Charnell and Elon then moved to Henderson County, Texas near Tennessee Colony. Charnell bought 320 acres for $640 from John Stephens on January 30, 1852. According to tax rolls of 1852, Charnell owned twelve slaves valued at $4200, six horses valued at $300 and 75 cattle valued at $300. His son John B. Iived nearby. On September 25, 1853, Charnell bought 70 acres for an unstated price(valued at $ 160 in 1853 tax rolls) from John Stephens. This deed was witnessed by J. Hightower and J. W. Hightower. All of this land was located on the Neches River.

The family remained in the same area, and in 1856 death struck when Elon Watts Hightower, mother of twelve and Charnell's wife of 40 years, died. Her death was recorded in the family Bible of her son Joseph Watts Hightower. It reads, "Elon Hightower, August 20th, 1856, aged 59 years."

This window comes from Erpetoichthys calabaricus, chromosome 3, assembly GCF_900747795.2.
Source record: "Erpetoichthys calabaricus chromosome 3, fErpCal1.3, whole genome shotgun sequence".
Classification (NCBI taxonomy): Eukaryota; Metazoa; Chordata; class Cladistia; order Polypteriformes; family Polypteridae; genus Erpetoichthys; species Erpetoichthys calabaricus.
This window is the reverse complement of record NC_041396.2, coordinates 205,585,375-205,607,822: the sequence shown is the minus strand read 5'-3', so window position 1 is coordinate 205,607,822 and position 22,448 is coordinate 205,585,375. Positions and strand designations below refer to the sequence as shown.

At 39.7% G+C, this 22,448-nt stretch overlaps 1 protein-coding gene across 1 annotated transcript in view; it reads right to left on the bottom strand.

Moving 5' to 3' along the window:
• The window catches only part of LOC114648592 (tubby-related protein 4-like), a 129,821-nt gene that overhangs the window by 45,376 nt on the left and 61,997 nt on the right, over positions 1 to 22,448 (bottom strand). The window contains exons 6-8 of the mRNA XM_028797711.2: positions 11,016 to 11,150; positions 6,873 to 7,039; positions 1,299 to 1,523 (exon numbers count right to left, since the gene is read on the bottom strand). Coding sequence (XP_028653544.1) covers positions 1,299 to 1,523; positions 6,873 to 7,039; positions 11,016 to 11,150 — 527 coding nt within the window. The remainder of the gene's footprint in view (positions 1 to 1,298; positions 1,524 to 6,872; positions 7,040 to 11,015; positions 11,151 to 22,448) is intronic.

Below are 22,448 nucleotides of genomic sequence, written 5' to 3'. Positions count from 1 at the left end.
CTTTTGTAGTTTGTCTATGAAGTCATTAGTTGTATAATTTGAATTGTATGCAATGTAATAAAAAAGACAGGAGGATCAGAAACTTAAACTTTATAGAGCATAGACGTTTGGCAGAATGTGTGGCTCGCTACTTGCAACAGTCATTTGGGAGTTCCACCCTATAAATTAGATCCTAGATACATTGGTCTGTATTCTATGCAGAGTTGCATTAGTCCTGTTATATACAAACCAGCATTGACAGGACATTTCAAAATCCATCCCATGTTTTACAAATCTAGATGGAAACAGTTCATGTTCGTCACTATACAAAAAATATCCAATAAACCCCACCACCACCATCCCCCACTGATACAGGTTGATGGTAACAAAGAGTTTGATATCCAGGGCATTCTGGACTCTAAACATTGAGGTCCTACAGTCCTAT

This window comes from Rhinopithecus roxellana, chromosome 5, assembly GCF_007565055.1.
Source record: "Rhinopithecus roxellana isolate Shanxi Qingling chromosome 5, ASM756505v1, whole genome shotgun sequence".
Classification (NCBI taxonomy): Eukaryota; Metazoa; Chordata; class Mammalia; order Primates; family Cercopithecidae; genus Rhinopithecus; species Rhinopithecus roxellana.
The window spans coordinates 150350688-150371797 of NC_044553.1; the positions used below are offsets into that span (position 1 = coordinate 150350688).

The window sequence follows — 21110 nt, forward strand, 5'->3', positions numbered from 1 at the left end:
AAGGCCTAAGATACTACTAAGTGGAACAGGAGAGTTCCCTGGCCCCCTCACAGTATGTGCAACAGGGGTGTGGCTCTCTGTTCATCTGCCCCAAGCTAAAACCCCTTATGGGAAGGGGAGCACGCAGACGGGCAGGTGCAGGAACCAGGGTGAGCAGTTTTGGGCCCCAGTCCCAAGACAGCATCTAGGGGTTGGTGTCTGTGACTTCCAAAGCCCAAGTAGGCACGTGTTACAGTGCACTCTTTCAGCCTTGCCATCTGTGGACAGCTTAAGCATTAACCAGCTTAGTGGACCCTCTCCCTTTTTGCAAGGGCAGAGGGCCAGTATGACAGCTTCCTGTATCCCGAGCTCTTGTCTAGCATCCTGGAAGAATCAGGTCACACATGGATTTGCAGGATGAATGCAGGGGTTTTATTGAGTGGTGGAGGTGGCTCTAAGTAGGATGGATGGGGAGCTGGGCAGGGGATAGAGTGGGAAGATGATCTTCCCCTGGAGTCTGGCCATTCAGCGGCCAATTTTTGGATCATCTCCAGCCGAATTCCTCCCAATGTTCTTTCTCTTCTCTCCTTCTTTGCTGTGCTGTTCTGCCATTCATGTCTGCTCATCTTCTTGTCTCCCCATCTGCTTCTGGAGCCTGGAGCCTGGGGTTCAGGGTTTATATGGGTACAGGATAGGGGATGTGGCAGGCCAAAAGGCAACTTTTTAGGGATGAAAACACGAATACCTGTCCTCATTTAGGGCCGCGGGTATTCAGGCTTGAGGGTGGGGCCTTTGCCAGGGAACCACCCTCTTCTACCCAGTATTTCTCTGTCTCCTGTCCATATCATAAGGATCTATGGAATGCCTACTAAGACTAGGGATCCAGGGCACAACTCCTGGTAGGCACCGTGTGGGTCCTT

Only two months after the death of Elon, Charnell remarried to Mrs. Thomas Jefferson Morris of Cherokee County, Texas. Mrs. Morris or Glovina as she was called, probably met Charnell when he visited his son, Thomas P., who also lived in Cherokee County. Charnell and Glovina were married there on October 30, 1856, though they lived afterwards in Charnell's home in Henderson County. Several of Glovina's children from her previous marriage lived with them. Glovina was almost twenty years younger than Charnell, and on their marriage record her name was listed as "Lucretia Morris".

Charnell fathered two children by his new wife, when he was over 60 years old. Both of these children were born in Henderson County. (Sidney S. born in 1857 and Lucinda or Cynthia born in 1859)

Between the years of 1857 and 1859 Charnell disposed of eleven slaves. Only one record concerning this has been found. This record stated that on May 9,1858 in Henderson County, Charnell Jr. paid Charnell $400 for a slave girl named Harriet as his part of his father's and mother's estate. This deed was witnessed by John B. Hightower.